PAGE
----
- The report raises a number of significant concerns about insufficient information in NPS.
- The report demands a number of condition be met and incorporated into the NPS, before being brought to a vote in Parliament.
- The report raises concerns about financial viability of scheme.
The Coalition comments:
The real issue here is that the devil is in the detail – what the report highlights is the severe discrepancy between the National Policy Statement and the Department for Transport’s own guidance on noise.
The committee’s recommendation would help reveal the true number of the number of people impacted by noise from Heathrow expansion.
If the Government implements all these recommendations then a parliamentary vote on the final national policy statement is unlikely to happen in 2018.
The Committee have expressed major concerns about the lack of clarity on surface access proposals needed for a third runway and costs on the rerouting of the M25.
Heathrow have had years and years to come up with these proposals and yet still there is significant information missing from the proposals including a real plan to deal with air pollution, costs on surface access as well as the cost to passengers.
The committee produced a scathing assessment of the cost to the taxpayers, passengers and airlines and has demanded to see evidence that these concerns will be met before any vote is put to Parliament. Should such evidence not be produce, we expect the NPS to be thrown out.
The committee should undertake to hold a further inquiry to ensure its recommendations have been adhered to.”
On the cost of the 3rd runway:
The report accepts that cost accuracies will reduce as the project matures, but fundamental aspects of scheme design and surface access remain undefined, creating a perception of a cost risk that is high. There is only one mention of cost in the NPS. This is not a fair reflection of the legitimate concerns of airlines and passengers, who are likely to absorb much of the risk, about the cost of expansion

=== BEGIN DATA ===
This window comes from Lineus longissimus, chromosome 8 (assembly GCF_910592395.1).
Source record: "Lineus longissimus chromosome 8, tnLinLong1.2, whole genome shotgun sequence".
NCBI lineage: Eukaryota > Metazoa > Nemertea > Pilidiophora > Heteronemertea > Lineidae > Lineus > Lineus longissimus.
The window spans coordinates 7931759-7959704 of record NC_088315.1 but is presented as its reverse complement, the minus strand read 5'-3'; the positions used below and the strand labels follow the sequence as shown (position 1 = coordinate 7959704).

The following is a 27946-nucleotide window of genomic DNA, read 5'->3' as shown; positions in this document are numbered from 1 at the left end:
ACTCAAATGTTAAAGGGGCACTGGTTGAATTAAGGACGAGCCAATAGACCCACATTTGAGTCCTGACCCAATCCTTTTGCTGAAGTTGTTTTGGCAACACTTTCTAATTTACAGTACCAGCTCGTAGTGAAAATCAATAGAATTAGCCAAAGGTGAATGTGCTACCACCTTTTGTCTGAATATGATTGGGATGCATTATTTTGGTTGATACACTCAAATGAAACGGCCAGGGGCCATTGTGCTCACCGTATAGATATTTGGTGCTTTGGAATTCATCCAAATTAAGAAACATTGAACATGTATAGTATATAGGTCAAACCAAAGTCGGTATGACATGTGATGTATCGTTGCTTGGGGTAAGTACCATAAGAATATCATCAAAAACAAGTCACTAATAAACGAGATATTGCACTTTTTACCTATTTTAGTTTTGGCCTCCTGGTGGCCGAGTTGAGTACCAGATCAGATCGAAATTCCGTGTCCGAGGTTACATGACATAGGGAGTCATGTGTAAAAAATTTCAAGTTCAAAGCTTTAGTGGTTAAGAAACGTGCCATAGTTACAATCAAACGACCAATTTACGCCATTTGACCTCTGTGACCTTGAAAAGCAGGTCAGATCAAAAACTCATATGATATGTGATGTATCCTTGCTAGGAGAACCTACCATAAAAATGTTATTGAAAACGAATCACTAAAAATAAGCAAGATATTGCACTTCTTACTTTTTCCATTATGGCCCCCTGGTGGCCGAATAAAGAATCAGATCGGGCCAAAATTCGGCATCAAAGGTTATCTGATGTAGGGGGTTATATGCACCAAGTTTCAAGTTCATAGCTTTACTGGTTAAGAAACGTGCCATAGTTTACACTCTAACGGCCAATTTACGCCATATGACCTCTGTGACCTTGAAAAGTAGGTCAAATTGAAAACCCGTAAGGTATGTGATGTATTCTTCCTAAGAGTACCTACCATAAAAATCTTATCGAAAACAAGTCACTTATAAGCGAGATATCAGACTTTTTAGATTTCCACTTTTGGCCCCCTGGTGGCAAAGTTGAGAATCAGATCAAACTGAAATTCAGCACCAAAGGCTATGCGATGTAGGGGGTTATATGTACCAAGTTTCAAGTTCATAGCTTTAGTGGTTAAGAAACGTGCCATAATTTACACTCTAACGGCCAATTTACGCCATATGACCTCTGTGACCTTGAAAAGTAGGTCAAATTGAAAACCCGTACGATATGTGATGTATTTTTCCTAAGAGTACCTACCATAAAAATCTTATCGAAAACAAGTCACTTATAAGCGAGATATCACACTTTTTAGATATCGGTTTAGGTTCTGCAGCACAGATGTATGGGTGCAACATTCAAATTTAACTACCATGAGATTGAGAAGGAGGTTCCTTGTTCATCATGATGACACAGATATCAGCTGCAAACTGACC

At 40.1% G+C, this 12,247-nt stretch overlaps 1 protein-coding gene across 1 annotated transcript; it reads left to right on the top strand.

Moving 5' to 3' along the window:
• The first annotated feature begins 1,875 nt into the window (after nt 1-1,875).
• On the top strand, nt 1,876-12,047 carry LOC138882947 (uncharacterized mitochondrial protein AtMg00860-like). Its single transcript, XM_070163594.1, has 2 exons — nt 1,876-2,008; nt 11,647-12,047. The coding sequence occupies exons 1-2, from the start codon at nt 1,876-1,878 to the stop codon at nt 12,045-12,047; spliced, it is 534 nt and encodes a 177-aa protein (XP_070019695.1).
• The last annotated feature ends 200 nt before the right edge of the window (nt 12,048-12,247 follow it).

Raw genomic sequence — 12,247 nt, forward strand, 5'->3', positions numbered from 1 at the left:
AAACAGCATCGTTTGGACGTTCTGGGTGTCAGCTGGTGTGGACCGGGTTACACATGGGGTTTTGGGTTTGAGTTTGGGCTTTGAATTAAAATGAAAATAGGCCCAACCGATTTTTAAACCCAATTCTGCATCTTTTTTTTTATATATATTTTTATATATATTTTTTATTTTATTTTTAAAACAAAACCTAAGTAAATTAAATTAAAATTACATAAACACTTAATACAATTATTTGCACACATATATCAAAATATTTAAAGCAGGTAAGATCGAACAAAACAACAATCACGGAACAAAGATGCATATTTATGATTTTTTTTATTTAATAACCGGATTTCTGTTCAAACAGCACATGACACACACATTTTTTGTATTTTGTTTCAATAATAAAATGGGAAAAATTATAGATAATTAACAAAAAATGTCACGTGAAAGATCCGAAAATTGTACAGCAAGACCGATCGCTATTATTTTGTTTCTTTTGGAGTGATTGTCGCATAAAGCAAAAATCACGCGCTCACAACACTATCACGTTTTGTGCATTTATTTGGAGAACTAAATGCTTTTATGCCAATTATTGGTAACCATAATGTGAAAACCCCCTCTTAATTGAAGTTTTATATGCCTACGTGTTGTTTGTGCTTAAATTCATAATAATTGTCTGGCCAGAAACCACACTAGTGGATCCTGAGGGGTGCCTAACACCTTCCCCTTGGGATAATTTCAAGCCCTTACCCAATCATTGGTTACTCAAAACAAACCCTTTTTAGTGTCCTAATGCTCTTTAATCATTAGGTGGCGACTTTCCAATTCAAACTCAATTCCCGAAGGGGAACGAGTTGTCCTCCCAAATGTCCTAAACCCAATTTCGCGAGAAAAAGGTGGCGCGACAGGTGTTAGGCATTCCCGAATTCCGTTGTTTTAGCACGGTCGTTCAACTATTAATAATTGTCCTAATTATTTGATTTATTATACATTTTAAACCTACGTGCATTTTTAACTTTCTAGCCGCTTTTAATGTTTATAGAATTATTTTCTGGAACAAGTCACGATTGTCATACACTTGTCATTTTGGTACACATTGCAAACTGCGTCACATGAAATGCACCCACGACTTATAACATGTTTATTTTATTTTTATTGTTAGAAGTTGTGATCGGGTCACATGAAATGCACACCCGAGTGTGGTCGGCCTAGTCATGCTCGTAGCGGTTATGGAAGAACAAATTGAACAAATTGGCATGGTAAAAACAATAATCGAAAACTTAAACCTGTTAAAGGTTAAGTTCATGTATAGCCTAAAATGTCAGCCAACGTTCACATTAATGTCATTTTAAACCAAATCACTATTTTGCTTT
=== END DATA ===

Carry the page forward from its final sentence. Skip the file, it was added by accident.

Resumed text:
The report is critical of there being almost no mention in the NPS of the potential cost and investment risks associated with this scheme.
There is recognition that the Heathrow proposal would probably be the largest privately financed infrastructure project anywhere ever in the world.
Recommendation 11 of the report:
Before votes in Parliament to approve a final NPS, we would like to see evidence to demonstrate that the Northwest Runway scheme is both affordable and deliverable and that steps are being taken to address the valid concerns we heard in evidence about the high cost of the scheme and the significant risk that costs will rise.
The Coalition believes that should such evidence not be forthcoming, then the NPS should be thrown out.
On Air Pollution:
Recommendation 4 of the report:
We recommend that the population impact estimates be updated to reflect the air quality impacts from the increased number of aircraft movements and surface access traffic that will result from a Northwest Runway scheme. We also recommend the air quality monetisation modelling and results be published to clarify the monetised costs of poor air quality.
Recommendation 5 of the report:
We recommend the Government adopts a more stringent interpretation of air quality compliance than what is currently applied by the Department for Transport to support the NPS.
Recommendation 6 of the report:
We recommend that a condition be included in the NPS to the effect that development consent will only be granted if the Secretary of State is satisfied that the proposed scheme will: avoid significant adverse impacts on health and quality of life from air quality;
The report recognises that legal compliance is almost wholly dependent on measures introduced by Government, at the national level.
On Surface Access:
Recommendation 7 of the report:
We also recommend the Government clarify which schemes are needed to support current two-runway operations at Heathrow and which are needed to support an expanded Heathrow. As part of this, we recommend the Department for Transport’s updated surface access modelling be published so that the likely impact on road and rail congestion of a NWR scheme is known.
Recommendation 8 of the report:
We recommend that the surface access costs in the appraisal, and which support the NPS, be updated and included in the final NPS to reflect the indicative costs of those additional schemes required to deliver on the target of no more road traffic. We are concerned about the absence of detail on proposed changes to the M25. We recommend that the Government work with Heathrow Airport Limited to clarify the proposals and bring greater certainty to the development plans. A key part of this must be the arrangements for diversion of traffic during any works.
There is also considerable uncertainty as to what surface access schemes will be required to support the new runway, how much those schemes will cost and how those costs will be allocated between HAL and the public sector.
There are still significant cost risks associated with this scheme, particularly with respect to the M25 reconfiguration. The report expressed concern at the lack of design detail and the potential impact on local road networks from increased traffic.